• Neglecting to seal the grout – unsealed grout attracts dirt and stains. Apply a penetrating grout sealer once fully cured.

Maintaining Your Backsplash

Put effort into protecting your backsplash to keep it looking like new:

  • Use a gentle cleaner designed for tile and grout. Avoid harsh cleaners which can degrade grout over time.
  • Re-seal the grout every 1-2 years with a penetrating sealer to prevent staining and damage from moisture.
  • Immediately clean up spills to prevent staining of grout lines.
  • Do not use abrasive scrub pads or brushes which can dull the surface of the tiles.

With proper care, your newly tiled backsplash will maintain its beauty and last for many years before needing to be redone. Taking time to regularly clean and re-seal it is key.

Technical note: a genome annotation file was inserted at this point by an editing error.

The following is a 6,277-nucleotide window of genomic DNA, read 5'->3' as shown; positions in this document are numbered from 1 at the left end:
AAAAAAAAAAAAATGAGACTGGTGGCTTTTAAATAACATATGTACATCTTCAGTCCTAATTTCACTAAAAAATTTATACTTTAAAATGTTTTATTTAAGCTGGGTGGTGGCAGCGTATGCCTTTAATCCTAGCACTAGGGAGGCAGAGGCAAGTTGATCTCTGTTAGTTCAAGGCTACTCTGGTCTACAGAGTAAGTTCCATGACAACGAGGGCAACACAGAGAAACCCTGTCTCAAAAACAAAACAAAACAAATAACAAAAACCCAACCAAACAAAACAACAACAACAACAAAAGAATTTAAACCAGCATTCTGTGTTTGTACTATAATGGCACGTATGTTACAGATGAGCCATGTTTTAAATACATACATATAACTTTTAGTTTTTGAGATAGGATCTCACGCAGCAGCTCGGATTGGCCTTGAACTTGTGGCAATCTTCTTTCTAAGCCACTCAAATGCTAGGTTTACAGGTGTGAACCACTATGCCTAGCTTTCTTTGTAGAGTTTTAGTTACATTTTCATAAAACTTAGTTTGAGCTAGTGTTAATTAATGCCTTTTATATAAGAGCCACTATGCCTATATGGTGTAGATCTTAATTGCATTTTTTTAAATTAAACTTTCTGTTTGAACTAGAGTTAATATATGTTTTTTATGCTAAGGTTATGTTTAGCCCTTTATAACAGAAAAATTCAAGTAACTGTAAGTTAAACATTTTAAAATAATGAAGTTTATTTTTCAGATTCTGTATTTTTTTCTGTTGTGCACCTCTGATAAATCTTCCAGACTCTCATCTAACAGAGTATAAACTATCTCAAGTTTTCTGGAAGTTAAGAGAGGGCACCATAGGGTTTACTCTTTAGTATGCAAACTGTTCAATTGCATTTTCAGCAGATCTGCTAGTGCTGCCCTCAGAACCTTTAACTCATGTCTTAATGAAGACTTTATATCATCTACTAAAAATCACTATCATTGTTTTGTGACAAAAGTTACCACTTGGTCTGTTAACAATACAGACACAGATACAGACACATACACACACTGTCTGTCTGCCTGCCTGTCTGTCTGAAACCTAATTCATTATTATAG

When to Call in a Pro

While tiling a basic backsplash is doable for a dedicated DIYer, more complex projects are best left to the professionals:

  • Large expanses of tile beyond just a contained backsplash area.
  • Intricate mosaic tile designs or artistic patterns.
  • Specialty tiles like natural stone or large format tiles, which require greater expertise to install.
  • Tiling a shower or wet area, which comes with additional waterproofing considerations.
  • If the wall requires adjustments or framing work beyond your skill level.

Don’t bite off more than you can chew for your first tiling project! Start with a simple kitchen backsplash and build your abilities from there. Calling in a tile pro to handle trickier installs is money well spent.